We now reach the prefrontal cortex – the brain’s control tower. The prefrontal cortex sits directly under Roshani’s forehead and from there it guides her attention, solves math problems and forms plans. However, it has one even more important task. Many things happen in Roshani’s brain that she is completely unaware of. The control tower suppresses thoughts, feelings, memories, and impulses that do not match with social norms or Roshani’s self-image.
There are only a few receptors in the prefrontal cortex that our LSD molecules can dock onto. Consequently, their influence on the rest of the brain decreases. Fixed patterns of thought break up, suppressed thoughts and feelings bubble up from the depths of Roshani’s brain into her consciousness.
At the peak of her trip, Roshani loses control of her thoughts. Her inner world unleashes, and she can only watch. She sees herself dancing a Russian dance called »Kozachok« in her parents’ living room – a lost memory from her childhood that she has not thought about in decades. In another moment creatures that seem to have escaped from a horror movie suddenly appear, with bloody eyes, bare skulls, and intestines oozing from their bodies. Do these creatures really live in her mind?
On our journey through the outer layer of the brain, known as the cortex, we pass through a set of regions that form the so-called default mode network. This network is especially active when Roshani daydreams, when she thinks about her future or her relationships – in short: about herself.
With eyes closed, Roshani looks up and sees a water fountain raining down on her. Every drop is sparkling in the light. All of a sudden, she realizes that each of these drops is herself. She does not feel her body anymore, which is laying on a hospital bed in Basel.
Finally, we dive back into the depths of the brain and travel to Roshani’s center for emotions, the amygdala. Here we find countless receptors that the LSD molecules dock onto. The amygdala now reacts less strongly to stimuli from the outside that would usually trigger negative emotions –
Roshani is a joyful woman. But suddenly she realizes that she never allowed herself to mourn about her parents separating 47 years ago.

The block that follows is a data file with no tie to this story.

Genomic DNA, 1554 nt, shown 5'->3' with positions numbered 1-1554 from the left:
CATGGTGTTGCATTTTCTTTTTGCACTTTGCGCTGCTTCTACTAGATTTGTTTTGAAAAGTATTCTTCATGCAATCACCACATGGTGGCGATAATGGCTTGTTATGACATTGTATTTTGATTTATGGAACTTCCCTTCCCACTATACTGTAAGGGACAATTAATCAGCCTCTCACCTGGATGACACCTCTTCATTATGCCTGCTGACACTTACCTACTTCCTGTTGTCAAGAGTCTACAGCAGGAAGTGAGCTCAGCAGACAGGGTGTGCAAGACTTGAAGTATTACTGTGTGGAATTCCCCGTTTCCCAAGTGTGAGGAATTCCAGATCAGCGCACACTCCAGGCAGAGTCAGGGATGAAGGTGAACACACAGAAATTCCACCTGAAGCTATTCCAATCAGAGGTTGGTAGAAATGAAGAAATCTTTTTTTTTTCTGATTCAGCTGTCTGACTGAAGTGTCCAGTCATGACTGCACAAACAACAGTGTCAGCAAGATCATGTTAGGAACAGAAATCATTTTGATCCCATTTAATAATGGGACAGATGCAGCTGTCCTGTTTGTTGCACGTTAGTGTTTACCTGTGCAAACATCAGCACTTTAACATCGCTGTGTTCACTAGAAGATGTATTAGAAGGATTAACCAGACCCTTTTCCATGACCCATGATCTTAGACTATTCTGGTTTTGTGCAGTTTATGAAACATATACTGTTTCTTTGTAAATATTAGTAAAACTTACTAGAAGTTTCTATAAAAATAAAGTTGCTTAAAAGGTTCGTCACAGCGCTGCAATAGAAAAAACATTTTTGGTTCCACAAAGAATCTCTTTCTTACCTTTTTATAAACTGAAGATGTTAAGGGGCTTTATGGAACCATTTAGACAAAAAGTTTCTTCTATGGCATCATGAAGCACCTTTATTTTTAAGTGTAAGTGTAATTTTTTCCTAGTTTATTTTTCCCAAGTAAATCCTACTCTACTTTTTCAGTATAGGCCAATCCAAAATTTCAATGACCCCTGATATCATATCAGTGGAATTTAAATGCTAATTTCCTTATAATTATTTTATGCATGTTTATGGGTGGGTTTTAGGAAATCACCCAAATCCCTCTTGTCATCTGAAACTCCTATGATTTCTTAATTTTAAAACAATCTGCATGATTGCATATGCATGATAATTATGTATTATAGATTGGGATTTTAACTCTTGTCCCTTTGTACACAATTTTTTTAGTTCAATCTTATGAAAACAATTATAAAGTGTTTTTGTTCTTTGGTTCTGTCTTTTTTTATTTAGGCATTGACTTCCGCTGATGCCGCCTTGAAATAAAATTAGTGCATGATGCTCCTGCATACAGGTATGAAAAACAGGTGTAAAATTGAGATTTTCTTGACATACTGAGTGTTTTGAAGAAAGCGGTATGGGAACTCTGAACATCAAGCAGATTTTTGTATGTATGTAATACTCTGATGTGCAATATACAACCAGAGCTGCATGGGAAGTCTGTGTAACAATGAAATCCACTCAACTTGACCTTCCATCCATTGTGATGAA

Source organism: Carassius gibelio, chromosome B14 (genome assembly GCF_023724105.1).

Roshani’s experiences suggest that psychedelic drugs crumble facades and release hidden thoughts and feelings. For a healthy person, that might be enriching – but what about people with mental health disorders?
Depression, addiction, and obsessive-compulsive disorder have one thing in common: people are stuck in toxic patterns of thought or behavior. Katrin Preller from Zurich is convinced that breaking out of these patterns using psychedelic drugs can help. Furthermore, she thinks that the distance from their own feelings can enable patients to work through traumatic experiences. Preller’s experiments also show that people feel more
It won’t work for everybody
That sounds promising – but where is the evidence? A set of recent studies tested if psychedelics can help patients with life-threatening cancer to deal with their fear of death. These studies consistently showed that most patients looked more positively upon their lives and were less haunted by fears after a trip.
Research with other groups of patients is less advanced. A single study with depressed patients has been published so far. It was conducted by the Psychedelic Research Group at Imperial College London, led by Robin Carhart-Harris.
The research with addicted patients is at a similar stage. 2 studies from recent years with patients addicted to nicotine and alcohol found effects that sound almost too good to be true.
These results sound promising – but they are not new.
Mit Illustrationen von Doğu Kaya für Perspective Daily